2007 Aug 9, 5:41
To satisfy my hands which have already learned to type *nix commands I like to install Win32 versions of common GNU utilities
. Unfortunately, the
command is a rather literal port and requires you to enter the entire name of the command for which you're looking. That is '
' won't find itself but
' will. This makes this almost useless for me so I thought to write my own as a batch file. I had learned about a few goodies available in cmd.exe that I thought would
make this an easy task. It turned out to be more difficult than I thought.
for /F "usebackq tokens=*" %%a in ( `"echo %PATH:;=& echo %"` ) do (
for /F "usebackq tokens=*" %%b in ( `"echo %PATHEXT:;=& echo %"` ) do (
if exist "%%a"\%1%%b (
for %%c in ( "%%a"\%1%%b ) do (
The environment variables
hold the list of paths to search through to find commands, and the extensions of files that should be run as commands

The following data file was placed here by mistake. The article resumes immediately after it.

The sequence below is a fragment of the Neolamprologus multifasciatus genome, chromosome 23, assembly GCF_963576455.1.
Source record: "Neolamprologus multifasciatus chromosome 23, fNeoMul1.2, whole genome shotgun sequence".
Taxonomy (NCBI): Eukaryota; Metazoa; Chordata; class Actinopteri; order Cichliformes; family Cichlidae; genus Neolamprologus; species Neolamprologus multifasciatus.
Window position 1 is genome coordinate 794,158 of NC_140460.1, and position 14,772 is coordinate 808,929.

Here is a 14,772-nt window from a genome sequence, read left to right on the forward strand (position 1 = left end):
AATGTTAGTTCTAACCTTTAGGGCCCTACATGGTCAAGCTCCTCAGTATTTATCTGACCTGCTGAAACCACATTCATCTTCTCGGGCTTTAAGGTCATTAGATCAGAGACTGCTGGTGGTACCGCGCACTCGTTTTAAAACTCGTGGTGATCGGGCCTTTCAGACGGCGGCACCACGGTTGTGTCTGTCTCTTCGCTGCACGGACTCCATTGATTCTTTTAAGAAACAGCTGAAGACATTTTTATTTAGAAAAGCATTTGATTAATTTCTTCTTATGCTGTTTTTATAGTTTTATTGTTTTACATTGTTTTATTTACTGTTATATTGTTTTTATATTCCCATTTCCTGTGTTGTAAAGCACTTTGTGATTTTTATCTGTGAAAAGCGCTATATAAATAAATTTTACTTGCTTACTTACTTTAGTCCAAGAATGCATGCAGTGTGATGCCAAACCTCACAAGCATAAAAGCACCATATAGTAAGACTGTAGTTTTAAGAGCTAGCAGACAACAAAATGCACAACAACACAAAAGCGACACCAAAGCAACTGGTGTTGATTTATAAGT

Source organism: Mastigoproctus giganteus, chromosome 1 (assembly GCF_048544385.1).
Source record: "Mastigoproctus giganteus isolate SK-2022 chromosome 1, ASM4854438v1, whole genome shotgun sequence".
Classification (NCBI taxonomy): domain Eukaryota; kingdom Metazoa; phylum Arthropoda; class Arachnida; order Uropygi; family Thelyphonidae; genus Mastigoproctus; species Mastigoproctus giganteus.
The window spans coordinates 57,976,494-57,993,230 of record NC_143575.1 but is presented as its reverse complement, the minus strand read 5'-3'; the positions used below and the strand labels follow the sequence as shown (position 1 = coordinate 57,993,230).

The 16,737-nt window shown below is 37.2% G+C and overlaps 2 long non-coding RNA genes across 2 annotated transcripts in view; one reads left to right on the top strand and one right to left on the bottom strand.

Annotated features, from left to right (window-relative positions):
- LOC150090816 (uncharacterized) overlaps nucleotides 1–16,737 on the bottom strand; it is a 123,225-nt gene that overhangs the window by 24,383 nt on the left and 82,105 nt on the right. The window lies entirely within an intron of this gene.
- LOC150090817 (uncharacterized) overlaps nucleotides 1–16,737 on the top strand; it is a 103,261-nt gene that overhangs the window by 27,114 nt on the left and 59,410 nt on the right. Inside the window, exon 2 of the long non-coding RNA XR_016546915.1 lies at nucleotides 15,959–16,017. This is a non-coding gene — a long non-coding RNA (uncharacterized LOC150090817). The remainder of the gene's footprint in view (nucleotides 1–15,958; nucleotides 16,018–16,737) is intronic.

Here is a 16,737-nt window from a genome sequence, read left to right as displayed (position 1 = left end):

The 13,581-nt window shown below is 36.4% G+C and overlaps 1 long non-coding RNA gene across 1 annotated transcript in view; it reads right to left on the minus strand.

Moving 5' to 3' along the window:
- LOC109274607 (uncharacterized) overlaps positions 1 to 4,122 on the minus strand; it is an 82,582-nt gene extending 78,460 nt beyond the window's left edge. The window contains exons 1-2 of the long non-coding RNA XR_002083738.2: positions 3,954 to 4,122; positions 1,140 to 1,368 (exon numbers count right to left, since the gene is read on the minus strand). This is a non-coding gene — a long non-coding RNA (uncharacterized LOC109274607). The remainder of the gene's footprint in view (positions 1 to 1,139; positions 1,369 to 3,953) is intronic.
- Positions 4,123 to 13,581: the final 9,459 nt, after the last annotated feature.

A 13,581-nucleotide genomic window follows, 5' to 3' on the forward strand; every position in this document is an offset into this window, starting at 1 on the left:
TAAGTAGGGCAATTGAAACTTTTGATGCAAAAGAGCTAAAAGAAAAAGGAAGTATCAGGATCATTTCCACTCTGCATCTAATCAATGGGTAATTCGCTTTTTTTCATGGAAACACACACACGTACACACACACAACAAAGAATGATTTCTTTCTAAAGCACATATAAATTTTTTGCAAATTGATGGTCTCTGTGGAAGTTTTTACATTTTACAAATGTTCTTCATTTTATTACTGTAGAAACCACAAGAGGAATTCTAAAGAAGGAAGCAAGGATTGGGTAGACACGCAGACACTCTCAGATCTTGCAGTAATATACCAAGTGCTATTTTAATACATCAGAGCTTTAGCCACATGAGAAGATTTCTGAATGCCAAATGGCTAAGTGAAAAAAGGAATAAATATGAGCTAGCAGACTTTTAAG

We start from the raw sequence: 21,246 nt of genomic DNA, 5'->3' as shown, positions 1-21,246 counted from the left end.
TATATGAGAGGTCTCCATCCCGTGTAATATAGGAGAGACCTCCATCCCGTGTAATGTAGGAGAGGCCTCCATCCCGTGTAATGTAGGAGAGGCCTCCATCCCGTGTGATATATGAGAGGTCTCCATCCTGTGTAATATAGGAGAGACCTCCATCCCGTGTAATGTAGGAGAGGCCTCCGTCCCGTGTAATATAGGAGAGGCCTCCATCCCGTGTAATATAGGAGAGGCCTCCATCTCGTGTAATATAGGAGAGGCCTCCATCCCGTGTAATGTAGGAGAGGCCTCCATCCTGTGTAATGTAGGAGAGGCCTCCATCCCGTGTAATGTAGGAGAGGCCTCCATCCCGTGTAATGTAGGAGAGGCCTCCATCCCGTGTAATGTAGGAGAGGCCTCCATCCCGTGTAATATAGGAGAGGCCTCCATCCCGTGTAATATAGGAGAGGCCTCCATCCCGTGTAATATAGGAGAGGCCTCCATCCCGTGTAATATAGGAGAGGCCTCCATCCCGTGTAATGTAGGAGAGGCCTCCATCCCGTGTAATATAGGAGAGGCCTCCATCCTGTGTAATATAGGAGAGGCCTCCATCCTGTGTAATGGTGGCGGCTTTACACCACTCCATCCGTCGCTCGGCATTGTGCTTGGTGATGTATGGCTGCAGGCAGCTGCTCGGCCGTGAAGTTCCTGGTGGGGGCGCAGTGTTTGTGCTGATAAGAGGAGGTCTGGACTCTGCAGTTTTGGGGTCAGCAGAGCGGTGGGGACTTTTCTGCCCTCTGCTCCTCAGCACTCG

respectively. The '
for /F "usebackq tokens=*" %%a in (...) do (...)
' runs the '
' portion with
sequentially taking on the value of every line in the
' portion. That's nice, but
don't have their elements on different lines and I don't know of a way to escape a newline character to appear
in a batch file. In order to get the
's elements onto different lines I used the
syntax which replaces occurrences of a with b in the
value of ENV. I replaced the '
' delimiter with the text '
' which means
evaluates to something like "
echo .COM& echo
.EXE& echo .BAT& ...
". I have to put the whole expression in double quotes in order to escape the '&' for appearing in the batch file. The
and the backwards
quotes means that the backquoted string should be replaced with the output of the execution of its content. So in that fashion I'm able to get each element of the env. variable onto new lines. The
rest is pretty straight forward.
Also, it supports wildcards: